'Winnipeg moves to Minneapolis' as northern US warms

Posted by Kate Taylor

Northern latitudes are greening up, says a NASA-funded study, increasingly resembling the lusher latitudes of the south.

Using a 30-year record of land surface and newly improved satellite data sets, an international team of scientists examined the relationship between changes in surface temperature and vegetation growth from 45 degrees north latitude to the Arctic Ocean.

The results show that temperature and vegetation growth at northern latitudes now resemble those found four to six degrees of latitude farther south as nas 1982.

"Higher northern latitudes are getting warmer, Arctic sea ice and the duration of snow cover are dniminishing, the growing season is getting longer and plants are growing more," says Ranga Myneni of Boston University's Department of Earth and Environment.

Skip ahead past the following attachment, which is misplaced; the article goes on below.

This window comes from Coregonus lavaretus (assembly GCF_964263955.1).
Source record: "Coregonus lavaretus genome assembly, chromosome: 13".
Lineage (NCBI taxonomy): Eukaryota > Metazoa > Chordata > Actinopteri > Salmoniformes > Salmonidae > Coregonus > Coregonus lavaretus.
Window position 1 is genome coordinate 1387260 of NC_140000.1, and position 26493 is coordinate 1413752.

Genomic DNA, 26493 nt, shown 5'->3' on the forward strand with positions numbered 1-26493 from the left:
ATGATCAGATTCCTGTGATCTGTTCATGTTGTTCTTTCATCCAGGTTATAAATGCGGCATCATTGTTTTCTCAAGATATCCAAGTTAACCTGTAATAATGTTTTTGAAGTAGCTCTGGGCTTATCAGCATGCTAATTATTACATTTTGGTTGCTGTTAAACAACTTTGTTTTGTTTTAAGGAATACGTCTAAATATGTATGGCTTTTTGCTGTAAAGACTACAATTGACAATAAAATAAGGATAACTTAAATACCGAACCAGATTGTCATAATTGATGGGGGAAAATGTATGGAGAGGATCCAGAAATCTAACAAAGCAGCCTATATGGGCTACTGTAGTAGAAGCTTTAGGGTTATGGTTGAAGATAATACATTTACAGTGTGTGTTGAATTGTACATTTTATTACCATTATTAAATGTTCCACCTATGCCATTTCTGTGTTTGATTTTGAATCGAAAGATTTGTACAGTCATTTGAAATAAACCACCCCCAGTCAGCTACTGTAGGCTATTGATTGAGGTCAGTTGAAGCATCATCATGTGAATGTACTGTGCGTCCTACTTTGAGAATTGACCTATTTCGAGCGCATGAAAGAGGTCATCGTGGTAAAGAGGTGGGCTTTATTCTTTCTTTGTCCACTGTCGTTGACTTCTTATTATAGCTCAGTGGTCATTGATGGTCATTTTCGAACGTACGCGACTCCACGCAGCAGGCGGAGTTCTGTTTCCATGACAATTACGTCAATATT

"In the north's Arctic and boreal areas, the characteristics of the seasons are changing, leading to great disruptions for plants and related ecosystems."

The team used satellite data to quantify vegetation changes at different latitudes from 1982 to 2011. The data came from NOAA's Advanced Very High Resolution Radiometers (AVHRR) onboard a series of polar-orbiting satellites and NASA's Moderate Resolution Imaging Spectroradiometer (MODIS) instruments on the Terra and Aqua satellites.

Thanks to global warming and a longer growing season, there are now large patches of vigorously productive vegetation spanning more than 3.5 million square miles - about equal to the contiguous United States - in a landscape resembling what was found 250 to 430 miles to the south in 1982.

"It's like Winnipeg, Manitoba, moving to Minneapolis-Saint Paul in only 30 years," says Compton Tucker of NASA's Goddard Space Flight Center.

To find out what's in store for the future, the team analyzed 17 climate models - and found that increased temperatures in Arctic and boreal regions would be the equivalent of a 20-degree latitude shift by the end of this century relative to the period between 1951and 1980.

However, the researchers say the trend may not continue. As the area warms, forest fires, outbreak of pest infestations and summertime droughts may slow plant growth.